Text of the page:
As predicted by the United Nations, the world’s population reached 8 billion on 15th November 2022, marking a “milestone in human development.” According to the UN, 1 billion people have entered the world’s population in the last 12 years.
“This unprecedented growth is due to the gradual increase in human lifespan owing to improvements in public health, nutrition, personal hygiene, and medicine. It is also the result of high and persistent levels of fertility in some countries,” UN officials said.
Over the past decade, middle-income countries, mostly in Asia, have driven the majority of population growth, adding around 700 million people since 2011. India, on the other hand, added about 180 million people, and is on track to surpass China as the world’s most populous nation by next year.
Although the global population continues to grow at a steady rate, demographers note that the growth rate has decreased steadily to a rate of less than 1% per year, which means that the world will not surpass 9 billion people until 2037. It is estimated that the world’s population will peak at around 10.4 billion people by the year 2100 and that it will remain at that level until then.
According to the UN, most of the 2.4 billion people that will be born before the global population peaks between 2050 and 2080 will be born in sub-Saharan Africa, suggesting that China and India are increasingly becoming irrelevant.
In the statement of the UN, UN Secretary-General António Guterres said that reaching an 8 billion global population ‘” is an occasion to celebrate diversity and advancements while considering humanity’s shared responsibility for the planet.“
As the human population continues to grow, the impact on nature will be more pronounced due to increased competition for water, food, and space. Meanwhile, rapid population growth combined with climate change will also probably result in mass migration and conflict in the coming decades, according to experts.
While there are some who feel eight billion humans is a great number for the planet to sustain, most experts believe the bigger problem is the overconsumption of resources by those who are the wealthiest in the world.
Natalia Kanem, chief of the United Nations Population Fund, was quoted as saying, “Some express concerns that our world is overpopulated.”I am here to clarify that the sheer number of human lives is not a cause for fear.”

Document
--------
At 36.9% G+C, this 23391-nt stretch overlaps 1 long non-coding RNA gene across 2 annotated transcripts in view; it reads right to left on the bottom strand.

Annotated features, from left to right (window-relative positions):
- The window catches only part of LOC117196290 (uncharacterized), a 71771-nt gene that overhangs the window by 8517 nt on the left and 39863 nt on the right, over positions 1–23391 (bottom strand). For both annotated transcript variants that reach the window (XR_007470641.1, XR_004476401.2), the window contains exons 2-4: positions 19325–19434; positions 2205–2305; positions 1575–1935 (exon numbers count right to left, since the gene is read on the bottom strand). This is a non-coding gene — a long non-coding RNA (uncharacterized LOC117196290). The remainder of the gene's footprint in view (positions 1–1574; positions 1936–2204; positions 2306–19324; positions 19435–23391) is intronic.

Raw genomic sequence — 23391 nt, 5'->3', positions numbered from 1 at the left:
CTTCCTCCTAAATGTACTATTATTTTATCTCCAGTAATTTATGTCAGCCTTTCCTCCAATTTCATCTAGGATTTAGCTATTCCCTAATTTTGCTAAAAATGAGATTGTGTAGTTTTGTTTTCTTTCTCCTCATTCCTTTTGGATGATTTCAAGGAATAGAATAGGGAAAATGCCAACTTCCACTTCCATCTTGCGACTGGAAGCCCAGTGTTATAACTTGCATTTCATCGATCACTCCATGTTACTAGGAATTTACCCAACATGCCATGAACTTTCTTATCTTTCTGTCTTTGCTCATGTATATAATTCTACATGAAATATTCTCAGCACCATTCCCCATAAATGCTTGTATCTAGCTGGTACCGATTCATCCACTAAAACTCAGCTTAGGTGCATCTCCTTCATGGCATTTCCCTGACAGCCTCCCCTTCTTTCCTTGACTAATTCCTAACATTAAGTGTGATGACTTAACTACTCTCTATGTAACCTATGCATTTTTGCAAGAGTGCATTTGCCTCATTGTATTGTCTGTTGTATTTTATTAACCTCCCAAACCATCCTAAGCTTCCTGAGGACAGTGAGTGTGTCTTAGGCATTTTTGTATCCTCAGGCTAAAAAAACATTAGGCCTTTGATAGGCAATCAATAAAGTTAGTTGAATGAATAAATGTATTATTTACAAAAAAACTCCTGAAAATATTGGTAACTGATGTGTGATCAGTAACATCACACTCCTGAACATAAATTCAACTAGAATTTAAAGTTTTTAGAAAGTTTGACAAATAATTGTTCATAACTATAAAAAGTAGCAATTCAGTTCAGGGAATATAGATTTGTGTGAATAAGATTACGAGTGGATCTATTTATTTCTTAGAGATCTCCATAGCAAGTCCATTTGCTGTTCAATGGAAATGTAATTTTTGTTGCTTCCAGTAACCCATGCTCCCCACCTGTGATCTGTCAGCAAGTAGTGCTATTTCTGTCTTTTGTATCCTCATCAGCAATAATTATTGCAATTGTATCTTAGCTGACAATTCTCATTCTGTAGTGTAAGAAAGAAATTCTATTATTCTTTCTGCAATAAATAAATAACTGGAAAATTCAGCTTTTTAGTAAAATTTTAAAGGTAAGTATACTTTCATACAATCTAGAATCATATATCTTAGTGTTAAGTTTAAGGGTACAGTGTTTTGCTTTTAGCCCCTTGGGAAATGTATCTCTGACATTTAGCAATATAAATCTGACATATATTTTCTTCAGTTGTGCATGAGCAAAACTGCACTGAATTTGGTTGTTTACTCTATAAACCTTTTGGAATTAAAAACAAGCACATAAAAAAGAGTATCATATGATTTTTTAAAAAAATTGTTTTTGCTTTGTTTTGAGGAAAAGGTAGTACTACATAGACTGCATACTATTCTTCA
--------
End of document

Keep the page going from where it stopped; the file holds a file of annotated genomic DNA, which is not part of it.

The scientist Joel Cohen, head of the Rockefeller University’s Laboratory of Populations, explained to AFP that the question of how many people Earth can support has two sides to it: natural limits and human choices.
In the world we live in today, the choices we make result in humans consuming far more biological resources, such as forests and land, than our planet is able to re-create every year.
In the case of fossil fuels, for example, overconsumption of them leads to a much higher amount of carbon dioxide emitted into the atmosphere, which is causing global warming.
“We are stupid. We lacked foresight. We are greedy. We do not use the information that we have. That is where the choices and the problems lie,” said Mr. Cohen.
He, however, does not accept the idea that humans are a curse on the planet, arguing that it would be better to give people better options, rather than curse them.
In any case, there won’t be enough of everything, whether it’s food or water, batteries or gasoline, as the global population grows faster and faster. However, how much they consume is equally important, suggesting policymakers can make a significant difference by mandating a change in consumption patterns for all of these goods and services.
Experts say that African nations, whose population is expected to boom due to climate change, will face particular resource challenges due to the rapid growth of their economies, and they will also face the greatest burden from the effects of climate change.
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